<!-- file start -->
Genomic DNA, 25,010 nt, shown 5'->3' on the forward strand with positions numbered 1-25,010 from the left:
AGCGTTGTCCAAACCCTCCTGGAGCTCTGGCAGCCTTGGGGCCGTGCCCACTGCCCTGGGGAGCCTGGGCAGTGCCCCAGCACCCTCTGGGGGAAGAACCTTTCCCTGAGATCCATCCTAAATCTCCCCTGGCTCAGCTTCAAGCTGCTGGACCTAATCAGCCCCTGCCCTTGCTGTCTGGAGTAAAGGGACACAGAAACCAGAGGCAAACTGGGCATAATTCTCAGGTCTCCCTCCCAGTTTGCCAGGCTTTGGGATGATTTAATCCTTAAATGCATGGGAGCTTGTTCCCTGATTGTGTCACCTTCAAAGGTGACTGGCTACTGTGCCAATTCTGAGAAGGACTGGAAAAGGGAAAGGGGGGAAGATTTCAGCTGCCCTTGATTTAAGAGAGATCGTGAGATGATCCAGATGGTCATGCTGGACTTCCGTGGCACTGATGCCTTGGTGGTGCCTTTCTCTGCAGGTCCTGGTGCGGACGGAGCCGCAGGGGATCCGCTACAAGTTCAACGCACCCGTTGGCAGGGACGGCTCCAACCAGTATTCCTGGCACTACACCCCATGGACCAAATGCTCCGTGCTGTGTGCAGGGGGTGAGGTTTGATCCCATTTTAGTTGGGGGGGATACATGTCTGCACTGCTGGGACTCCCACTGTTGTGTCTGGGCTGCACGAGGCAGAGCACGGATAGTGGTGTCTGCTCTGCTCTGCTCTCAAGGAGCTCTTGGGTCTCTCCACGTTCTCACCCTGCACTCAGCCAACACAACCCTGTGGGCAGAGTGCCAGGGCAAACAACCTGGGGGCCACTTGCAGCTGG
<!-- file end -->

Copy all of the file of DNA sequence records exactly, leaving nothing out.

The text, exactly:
Genomic DNA, 25,010 nt, shown 5'->3' on the forward strand with positions numbered 1-25,010 from the left:
AGCGTTGTCCAAACCCTCCTGGAGCTCTGGCAGCCTTGGGGCCGTGCCCACTGCCCTGGGGAGCCTGGGCAGTGCCCCAGCACCCTCTGGGGGAAGAACCTTTCCCTGAGATCCATCCTAAATCTCCCCTGGCTCAGCTTCAAGCTGCTGGACCTAATCAGCCCCTGCCCTTGCTGTCTGGAGTAAAGGGACACAGAAACCAGAGGCAAACTGGGCATAATTCTCAGGTCTCCCTCCCAGTTTGCCAGGCTTTGGGATGATTTAATCCTTAAATGCATGGGAGCTTGTTCCCTGATTGTGTCACCTTCAAAGGTGACTGGCTACTGTGCCAATTCTGAGAAGGACTGGAAAAGGGAAAGGGGGGAAGATTTCAGCTGCCCTTGATTTAAGAGAGATCGTGAGATGATCCAGATGGTCATGCTGGACTTCCGTGGCACTGATGCCTTGGTGGTGCCTTTCTCTGCAGGTCCTGGTGCGGACGGAGCCGCAGGGGATCCGCTACAAGTTCAACGCACCCGTTGGCAGGGACGGCTCCAACCAGTATTCCTGGCACTACACCCCATGGACCAAATGCTCCGTGCTGTGTGCAGGGGGTGAGGTTTGATCCCATTTTAGTTGGGGGGGATACATGTCTGCACTGCTGGGACTCCCACTGTTGTGTCTGGGCTGCACGAGGCAGAGCACGGATAGTGGTGTCTGCTCTGCTCTGCTCTCAAGGAGCTCTTGGGTCTCTCCACGTTCTCACCCTGCACTCAGCCAACACAACCCTGTGGGCAGAGTGCCAGGGCAAACAACCTGGGGGCCACTTGCAGCTGG